Full Text Available In this work we generalize a result of Kato on the pointwise behavior of a weakly convergent sequence in the Lebesgue-Bochner spaces LXP(Ω (1≤p≤∞. Then we use that result to prove Fatou's type lemmata and dominated convergence theorems for the Aumann integral of Banach space valued measurable multifunctions. Analogous convergence results are also proved for the sets of integrable selectors of those multifunctions. In the process of proving those convergence theorems we make some useful observations concerning the Kuratowski-Mosco convergence of sets.

  10. Small interfering RNA-mediated silencing of nicotinamide phosphoribosyltransferase (NAMPT and lysosomal trafficking regulator (LYST induce growth inhibition and apoptosis in human multiple myeloma cells: A preliminary study

    Ivyna Pau Ni Bong

    2016-11-01

    Full Text Available Multiple myeloma (MM is a malignancy of B lymphocytes or plasma cells. Our array-based comparative genomic hybridization findings revealed chromosomal gains at 7q22.3 and 1q42.3, where nicotinamide (NAM phosphoribosyltransferase (NAMPT and lysosomal trafficking regulator (LYST genes are localized, respectively. This led us to further study the functions of these genes in myeloma cells. NAMPT is a key enzyme involved in nicotinamide adenine dinucleotide salvage pathway, and it is frequently overexpressed in human cancers. In contrast, little is known about the function of LYST in cancer. The expression of LYST is shown to affect lysosomal size, granule size, and autophagy in human cells. In this study, the effects of small interfering RNA (siRNA-mediated silencing of NAMPT and LYST on cell proliferation and apoptosis were evaluated in RPMI 8226 myeloma cells. Transfection efficiencies were determined by quantitative real time reverse transcriptase PCR. Cell proliferation was determined using MTT assay, while apoptosis was analyzed with flow cytometry using Annexin V-fluorescein isothiocyanate/propidium iodide assay. The NAMPT protein expression in siRNA-treated cells was estimated by enzyme-linked immunosorbent assay. Our results showed that NAMPT and LYST were successfully knockdown by siRNA transfection (p < 0.05. NAMPT or LYST gene silencing significantly inhibited cell proliferation and induced apoptosis in RPMI 8226 cells (p < 0.05. Silencing of NAMPT gene also decreased NAMPT protein levels (p < 0.01. Our study demonstrated that NAMPT and LYST play pivotal roles in the molecular pathogenesis of MM. This is the first report describing the possible functions of LYST in myelomagenesis and its potential role as a therapeutic target in MM.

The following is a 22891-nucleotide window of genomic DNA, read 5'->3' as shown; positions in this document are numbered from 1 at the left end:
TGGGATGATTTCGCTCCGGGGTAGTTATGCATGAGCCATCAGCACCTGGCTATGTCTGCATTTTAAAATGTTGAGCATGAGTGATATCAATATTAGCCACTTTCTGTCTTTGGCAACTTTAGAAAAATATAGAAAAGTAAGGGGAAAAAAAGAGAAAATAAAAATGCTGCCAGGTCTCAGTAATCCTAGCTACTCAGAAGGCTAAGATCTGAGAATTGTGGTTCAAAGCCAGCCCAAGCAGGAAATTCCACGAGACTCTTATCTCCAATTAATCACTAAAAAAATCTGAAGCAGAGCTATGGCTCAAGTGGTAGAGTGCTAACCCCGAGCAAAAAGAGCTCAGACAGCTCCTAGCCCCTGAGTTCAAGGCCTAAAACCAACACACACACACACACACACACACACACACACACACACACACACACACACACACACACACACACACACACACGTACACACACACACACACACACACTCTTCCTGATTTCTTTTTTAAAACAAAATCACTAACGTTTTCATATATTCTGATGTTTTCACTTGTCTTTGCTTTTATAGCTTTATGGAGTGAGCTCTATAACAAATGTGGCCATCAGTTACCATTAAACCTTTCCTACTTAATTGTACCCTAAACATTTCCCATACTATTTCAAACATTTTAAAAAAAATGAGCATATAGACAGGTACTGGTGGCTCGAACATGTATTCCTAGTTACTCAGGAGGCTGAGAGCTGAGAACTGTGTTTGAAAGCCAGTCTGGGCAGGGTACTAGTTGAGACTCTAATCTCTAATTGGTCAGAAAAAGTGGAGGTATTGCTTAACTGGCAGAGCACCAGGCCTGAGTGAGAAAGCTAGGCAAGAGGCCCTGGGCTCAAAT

11. Small interfering RNA-mediated silencing of nicotinamide phosphoribosyltransferase (NAMPT) and lysosomal trafficking regulator (LYST) induce growth inhibition and apoptosis in human multiple myeloma cells: A preliminary study

    Bong, Ivyna Pau Ni; Ng, Ching Ching; Fakiruddin, Shaik Kamal; Lim, Moon Nian; Zakaria, Zubaidah

    2016-01-01

    Multiple myeloma (MM) is a malignancy of B lymphocytes or plasma cells. Our array-based comparative genomic hybridization findings revealed chromosomal gains at 7q22.3 and 1q42.3, where nicotinamide (NAM) phosphoribosyltransferase (NAMPT) and lysosomal trafficking regulator (LYST) genes are localized, respectively. This led us to further study the fprotein expression in unctions of these genes in myeloma cells. NAMPT is a key enzyme involved in nicotinamide adenine dinucleotide salvage pathway, and it is frequently overexpressed in human cancers. In contrast, little is known about the function of LYST in cancer. The expression of LYST is shown to affect lysosomal size, granule size, and autophagy in human cells. In this study, the effects of small interfering RNA (siRNA)-mediated silencing of NAMPT and LYST on cell proliferation and apoptosis were evaluated in RPMI 8226 myeloma cells. Transfection efficiencies were determined by quantitative real time reverse transcriptase PCR. Cell proliferation was determined using MTT assay, while apoptosis was analyzed with flow cytometry using Annexin V-fluorescein isothiocyanate/propidium iodide assay. The NAMPT protein expression in siRNA-treated cells was estimated by enzyme-linked immunosorbent assay. Our results showed that NAMPT and LYST were successfully knockdown by siRNA transfection (p < 0.05). NAMPT or LYST gene silencing significantly inhibited cell proliferation and induced apoptosis in RPMI 8226 cells (p < 0.05). Silencing of NAMPT gene also decreased NAMPT protein levels (p < 0.01). Our study demonstrated that NAMPT and LYST play pivotal roles in the molecular pathogenesis of MM. This is the first report describing the possible functions of LYST in myelomagenesis and its potential role as a therapeutic target in MM. PMID:27754828

  12. High-throughput assay of 9 lysosomal enzymes for newborn screening.

    Spacil, Zdenek; Tatipaka, Haribabu; Barcenas, Mariana; Scott, C Ronald; Turecek, Frantisek; Gelb, Michael H

    2013-03-01